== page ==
The video tutorial on active and passive voice

Folks who rail against passive voice usually cite an unethical writer (or speaker) who is trying to avoid responsibility. Passive voice is certainly one linguistic tool for unethical behavior. But active voice can be used unethically, too. Compare the two lies:

My homework was eaten. (passive)

The dog ate my homework. (active)

I see confusion here between the tool and the intent of the person using it.

My last post advised you to steer clear of anyone who tries to limit your stylistic choices. I’m sharing a video tutorial on active and passive voice today based on a chapter in Revising Professional Writing. I think it’s all a pro needs to know about this topic. You can get a copy of the analyzed document by using the tab at the top of the page labeled ”Docs.”  I’ve also added a page where links to all of the videos appear in one place.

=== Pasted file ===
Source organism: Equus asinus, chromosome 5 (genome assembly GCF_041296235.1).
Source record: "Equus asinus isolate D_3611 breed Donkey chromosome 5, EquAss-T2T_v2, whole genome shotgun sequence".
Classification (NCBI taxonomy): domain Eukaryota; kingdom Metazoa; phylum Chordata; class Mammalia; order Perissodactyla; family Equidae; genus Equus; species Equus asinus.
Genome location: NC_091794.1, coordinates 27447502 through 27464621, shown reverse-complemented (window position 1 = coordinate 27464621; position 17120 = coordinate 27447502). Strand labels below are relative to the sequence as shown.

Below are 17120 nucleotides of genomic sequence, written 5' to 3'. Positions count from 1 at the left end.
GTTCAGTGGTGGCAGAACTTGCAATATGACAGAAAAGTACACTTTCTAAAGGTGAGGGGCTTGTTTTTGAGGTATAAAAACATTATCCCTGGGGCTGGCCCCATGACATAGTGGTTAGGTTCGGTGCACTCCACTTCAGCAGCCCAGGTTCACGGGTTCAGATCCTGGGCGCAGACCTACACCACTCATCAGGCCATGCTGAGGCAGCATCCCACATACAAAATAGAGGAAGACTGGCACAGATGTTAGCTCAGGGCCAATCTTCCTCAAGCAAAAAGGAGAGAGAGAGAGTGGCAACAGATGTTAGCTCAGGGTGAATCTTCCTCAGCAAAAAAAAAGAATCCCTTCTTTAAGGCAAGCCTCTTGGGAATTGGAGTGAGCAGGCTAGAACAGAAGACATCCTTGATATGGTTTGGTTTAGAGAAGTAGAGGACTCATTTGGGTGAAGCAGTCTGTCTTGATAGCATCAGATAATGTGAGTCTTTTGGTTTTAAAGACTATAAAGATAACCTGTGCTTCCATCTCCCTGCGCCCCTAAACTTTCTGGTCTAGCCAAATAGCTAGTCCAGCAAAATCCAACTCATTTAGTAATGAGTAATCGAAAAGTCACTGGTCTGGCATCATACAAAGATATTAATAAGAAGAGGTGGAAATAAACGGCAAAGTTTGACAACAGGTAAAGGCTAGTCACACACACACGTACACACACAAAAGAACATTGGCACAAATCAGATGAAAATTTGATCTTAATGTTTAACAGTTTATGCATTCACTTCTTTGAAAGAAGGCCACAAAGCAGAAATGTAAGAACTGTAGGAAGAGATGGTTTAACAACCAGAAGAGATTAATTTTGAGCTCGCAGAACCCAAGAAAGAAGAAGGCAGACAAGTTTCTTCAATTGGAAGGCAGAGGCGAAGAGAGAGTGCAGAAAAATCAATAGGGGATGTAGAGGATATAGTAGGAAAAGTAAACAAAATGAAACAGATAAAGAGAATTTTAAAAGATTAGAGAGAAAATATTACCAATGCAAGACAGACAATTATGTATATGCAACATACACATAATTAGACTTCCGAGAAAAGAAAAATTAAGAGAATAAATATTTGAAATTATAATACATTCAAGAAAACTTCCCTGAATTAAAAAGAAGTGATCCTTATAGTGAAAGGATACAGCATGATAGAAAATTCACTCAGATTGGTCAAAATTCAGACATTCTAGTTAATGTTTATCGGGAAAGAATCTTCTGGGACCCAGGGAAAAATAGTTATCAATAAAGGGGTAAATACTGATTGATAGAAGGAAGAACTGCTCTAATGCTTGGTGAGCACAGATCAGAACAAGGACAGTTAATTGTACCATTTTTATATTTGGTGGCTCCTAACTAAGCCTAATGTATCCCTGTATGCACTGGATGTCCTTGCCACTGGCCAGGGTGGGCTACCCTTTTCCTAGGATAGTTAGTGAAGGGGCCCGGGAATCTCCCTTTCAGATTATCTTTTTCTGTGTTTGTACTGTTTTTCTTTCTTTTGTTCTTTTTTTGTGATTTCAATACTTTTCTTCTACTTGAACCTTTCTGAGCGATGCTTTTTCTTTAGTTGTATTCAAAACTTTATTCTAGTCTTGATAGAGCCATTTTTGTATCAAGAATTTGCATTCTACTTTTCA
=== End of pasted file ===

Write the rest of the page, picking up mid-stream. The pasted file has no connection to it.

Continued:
Let me know what you think.

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One Comment

  1. In the tutorial, passive sentences are defined as those containing a form of “be” plus an -ed or -en verb form. There is another type of passive construction in English called a “get” passive. It has a form of the verb “get” instead of a form of the verb “be.” Consider the following sentences.

    1a. John ate the apple. (active)
    1b. The apple was eaten by John. (“be” passive)
    1c. The apple got eaten by John. (“get” passive)

    Use what you’ve learned to decide if either of the following sentences is a “get” passive.

    2. John should have gotten over Mary by now.
    3. John should have gotten fired from his job.

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